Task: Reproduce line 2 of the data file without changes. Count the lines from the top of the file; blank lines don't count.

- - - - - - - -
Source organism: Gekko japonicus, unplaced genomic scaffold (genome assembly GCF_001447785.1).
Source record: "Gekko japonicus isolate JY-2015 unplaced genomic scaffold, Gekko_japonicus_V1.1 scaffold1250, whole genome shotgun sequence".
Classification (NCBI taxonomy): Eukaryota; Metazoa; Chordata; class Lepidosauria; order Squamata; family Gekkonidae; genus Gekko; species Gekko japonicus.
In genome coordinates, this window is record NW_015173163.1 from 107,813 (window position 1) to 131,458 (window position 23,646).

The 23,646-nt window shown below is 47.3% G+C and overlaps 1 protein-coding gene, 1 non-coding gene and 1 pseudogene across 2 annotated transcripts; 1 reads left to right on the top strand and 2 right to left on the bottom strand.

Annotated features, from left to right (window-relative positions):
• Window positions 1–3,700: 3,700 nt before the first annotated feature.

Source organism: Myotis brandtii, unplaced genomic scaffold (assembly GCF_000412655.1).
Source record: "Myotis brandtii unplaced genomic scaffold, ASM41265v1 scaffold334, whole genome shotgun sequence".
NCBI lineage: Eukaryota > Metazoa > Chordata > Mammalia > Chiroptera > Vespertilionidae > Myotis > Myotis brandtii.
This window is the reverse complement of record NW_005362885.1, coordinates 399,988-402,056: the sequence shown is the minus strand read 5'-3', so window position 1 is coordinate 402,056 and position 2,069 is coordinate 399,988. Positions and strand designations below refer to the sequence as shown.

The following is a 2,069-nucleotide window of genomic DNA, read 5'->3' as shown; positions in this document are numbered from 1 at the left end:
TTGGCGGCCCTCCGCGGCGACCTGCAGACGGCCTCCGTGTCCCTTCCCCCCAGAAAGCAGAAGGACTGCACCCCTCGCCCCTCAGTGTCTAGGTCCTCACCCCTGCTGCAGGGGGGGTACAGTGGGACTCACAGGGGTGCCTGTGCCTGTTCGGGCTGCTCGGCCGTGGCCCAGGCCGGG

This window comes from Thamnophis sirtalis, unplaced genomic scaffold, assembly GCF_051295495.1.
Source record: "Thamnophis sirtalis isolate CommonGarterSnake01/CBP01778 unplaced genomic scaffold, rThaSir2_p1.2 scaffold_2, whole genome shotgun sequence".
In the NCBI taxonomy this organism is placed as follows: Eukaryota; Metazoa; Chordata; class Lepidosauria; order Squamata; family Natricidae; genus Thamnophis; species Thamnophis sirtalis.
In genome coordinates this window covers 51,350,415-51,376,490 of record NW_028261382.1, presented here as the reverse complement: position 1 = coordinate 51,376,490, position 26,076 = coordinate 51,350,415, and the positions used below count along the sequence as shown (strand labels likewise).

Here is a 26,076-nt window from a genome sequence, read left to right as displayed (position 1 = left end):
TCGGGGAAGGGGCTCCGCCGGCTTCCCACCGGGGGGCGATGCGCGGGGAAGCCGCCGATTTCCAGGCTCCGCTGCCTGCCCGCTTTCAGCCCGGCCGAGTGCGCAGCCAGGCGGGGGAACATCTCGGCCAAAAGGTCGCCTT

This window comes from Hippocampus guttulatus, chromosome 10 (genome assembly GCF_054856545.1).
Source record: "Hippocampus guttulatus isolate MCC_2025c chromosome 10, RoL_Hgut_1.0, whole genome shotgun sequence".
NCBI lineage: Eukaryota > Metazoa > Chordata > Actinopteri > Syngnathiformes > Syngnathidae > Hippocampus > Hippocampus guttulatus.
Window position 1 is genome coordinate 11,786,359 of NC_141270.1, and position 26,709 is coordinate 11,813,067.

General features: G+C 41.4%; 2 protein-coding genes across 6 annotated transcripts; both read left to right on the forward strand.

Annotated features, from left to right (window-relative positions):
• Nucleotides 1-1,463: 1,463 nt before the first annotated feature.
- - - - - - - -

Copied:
Source record: "Gekko japonicus isolate JY-2015 unplaced genomic scaffold, Gekko_japonicus_V1.1 scaffold1250, whole genome shotgun sequence".